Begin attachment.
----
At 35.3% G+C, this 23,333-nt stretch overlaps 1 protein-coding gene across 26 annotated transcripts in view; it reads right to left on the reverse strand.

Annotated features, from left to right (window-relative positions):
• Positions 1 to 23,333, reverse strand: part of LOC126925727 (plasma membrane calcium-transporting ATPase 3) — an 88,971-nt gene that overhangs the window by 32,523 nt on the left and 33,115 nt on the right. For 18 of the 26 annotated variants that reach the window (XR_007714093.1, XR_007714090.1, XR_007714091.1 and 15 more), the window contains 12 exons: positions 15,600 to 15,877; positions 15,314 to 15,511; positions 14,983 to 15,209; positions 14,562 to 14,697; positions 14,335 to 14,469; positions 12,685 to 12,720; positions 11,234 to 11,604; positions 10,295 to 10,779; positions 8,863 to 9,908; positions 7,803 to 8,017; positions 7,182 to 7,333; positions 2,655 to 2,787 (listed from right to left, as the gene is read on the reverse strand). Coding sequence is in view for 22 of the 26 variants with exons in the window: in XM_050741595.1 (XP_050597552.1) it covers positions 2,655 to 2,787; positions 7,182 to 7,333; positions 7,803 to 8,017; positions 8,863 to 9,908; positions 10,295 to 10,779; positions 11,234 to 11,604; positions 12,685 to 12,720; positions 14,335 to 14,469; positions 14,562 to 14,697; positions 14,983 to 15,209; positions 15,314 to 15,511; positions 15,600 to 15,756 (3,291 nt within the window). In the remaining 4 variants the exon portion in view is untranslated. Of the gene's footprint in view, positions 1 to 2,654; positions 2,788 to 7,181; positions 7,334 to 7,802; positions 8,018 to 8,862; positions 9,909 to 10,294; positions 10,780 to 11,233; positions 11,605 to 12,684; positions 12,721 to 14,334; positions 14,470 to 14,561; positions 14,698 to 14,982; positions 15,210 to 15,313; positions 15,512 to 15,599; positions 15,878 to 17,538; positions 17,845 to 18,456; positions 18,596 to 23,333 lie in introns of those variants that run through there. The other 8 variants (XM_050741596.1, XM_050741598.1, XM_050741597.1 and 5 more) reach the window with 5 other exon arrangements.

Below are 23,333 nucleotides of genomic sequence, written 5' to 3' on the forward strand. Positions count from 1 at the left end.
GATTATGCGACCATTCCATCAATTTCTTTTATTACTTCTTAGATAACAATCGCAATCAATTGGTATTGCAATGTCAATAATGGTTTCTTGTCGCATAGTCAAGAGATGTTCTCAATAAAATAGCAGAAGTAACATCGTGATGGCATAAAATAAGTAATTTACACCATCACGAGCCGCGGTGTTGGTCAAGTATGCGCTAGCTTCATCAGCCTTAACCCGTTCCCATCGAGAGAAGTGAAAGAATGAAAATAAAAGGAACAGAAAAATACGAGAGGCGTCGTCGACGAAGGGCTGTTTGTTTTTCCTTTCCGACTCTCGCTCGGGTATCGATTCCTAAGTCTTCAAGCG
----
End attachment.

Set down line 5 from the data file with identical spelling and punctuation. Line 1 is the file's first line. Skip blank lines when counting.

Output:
GATTATGCGACCATTCCATCAATTTCTTTTATTACTTCTTAGATAACAATCGCAATCAATTGGTATTGCAATGTCAATAATGGTTTCTTGTCGCATAGTCAAGAGATGTTCTCAATAAAATAGCAGAAGTAACATCGTGATGGCATAAAATAAGTAATTTACACCATCACGAGCCGCGGTGTTGGTCAAGTATGCGCTAGCTTCATCAGCCTTAACCCGTTCCCATCGAGAGAAGTGAAAGAATGAAAATAAAAGGAACAGAAAAATACGAGAGGCGTCGTCGACGAAGGGCTGTTTGTTTTTCCTTTCCGACTCTCGCTCGGGTATCGATTCCTAAGTCTTCAAGCG